Now, once we're in the land of dgas, it makes sense to talk about their (co?)homology. In the above examples, the cohomology of the one- and two-dimensional Lie algebras are isomorphic as algebras; the isomorphism on cohomology is given in one direction by the "abelianization" map from the two-dimensional Lie algebra to the one-dimensional Lie algebra.

Question: How should I interpret "geometrically" the fact that the cohomologies agree?

An idea that I've heard is that somehow dgas-up-to-? should correspond to some notion of "stack". Now, it is certainly not the case that "point mod one-dimensional" and "point mod two-dimensional" present the same stack. So that's not quite what's going on. Perhaps the problem is that these algebras are not the same as ${\rm A}_\infty$ algebras; we should probably add the word "${\rm A}_\infty$" to the list of words I don't really know. If this is the answer, I hope that some MOer will spell it out.

Another idea that I've heard is that the passage "Lie algebra to dga to cohomology" remembers exactly the "derived category of representations of the Lie algebra". Again, I don't really know what that is, but that's OK. Somehow, a representation of a Lie algebra should be a "quasicoherent sheaf on point mod the Lie algebra", and I know that people like "derived categories of quasicoherent sheaves". So should I understand Koszul duality as remembering not all the data of some "stack-like object" but just some "derived data"? If so, again I hope that some MOer will spell it out pedantically in this example.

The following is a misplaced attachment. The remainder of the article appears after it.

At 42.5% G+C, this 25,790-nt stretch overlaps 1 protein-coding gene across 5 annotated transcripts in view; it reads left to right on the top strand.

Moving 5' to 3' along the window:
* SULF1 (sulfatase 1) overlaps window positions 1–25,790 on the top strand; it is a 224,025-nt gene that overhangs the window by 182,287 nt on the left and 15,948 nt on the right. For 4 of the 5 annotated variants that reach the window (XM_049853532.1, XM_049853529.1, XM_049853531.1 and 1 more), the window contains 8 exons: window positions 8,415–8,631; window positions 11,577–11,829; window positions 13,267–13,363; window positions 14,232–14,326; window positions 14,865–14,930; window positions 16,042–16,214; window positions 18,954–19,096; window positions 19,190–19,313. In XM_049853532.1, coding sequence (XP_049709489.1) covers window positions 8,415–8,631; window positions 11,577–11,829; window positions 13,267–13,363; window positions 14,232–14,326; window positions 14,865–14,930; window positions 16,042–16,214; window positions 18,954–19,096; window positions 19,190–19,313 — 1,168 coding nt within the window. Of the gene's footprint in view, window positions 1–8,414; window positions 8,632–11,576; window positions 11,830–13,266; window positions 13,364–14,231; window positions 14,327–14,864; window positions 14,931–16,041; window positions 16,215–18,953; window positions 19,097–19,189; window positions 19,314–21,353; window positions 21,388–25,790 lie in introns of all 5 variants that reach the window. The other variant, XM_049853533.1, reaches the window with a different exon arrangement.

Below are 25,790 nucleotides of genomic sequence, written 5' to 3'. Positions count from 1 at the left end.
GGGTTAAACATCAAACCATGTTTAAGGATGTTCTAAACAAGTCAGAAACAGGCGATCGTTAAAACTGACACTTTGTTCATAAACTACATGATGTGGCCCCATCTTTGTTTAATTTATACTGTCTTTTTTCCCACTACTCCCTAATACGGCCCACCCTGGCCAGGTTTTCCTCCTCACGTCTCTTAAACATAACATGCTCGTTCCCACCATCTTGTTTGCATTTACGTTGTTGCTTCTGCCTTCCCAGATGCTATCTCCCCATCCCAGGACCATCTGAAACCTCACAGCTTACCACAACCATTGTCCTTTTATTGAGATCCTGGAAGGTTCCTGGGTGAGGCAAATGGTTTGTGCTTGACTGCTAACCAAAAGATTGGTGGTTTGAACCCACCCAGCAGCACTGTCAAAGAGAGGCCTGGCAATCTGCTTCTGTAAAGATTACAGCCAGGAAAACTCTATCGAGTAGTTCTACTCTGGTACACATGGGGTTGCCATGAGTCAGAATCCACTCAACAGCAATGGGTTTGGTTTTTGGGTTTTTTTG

-
It gets maybe a bit deeper into fancy-words-territory than you might like, but see David Ben-Zvi's answer to my question mathoverflow.net/questions/385/… –  Kevin H. Lin Oct 1 '10 at 18:16
@Kevin: Thanks for the link. I think that David Ben-Zvi's answer does include a lot that I'm interested in. (And maybe wasn't so fancy-words-full as to be un-useful.) –  Theo Johnson-Freyd Oct 2 '10 at 2:27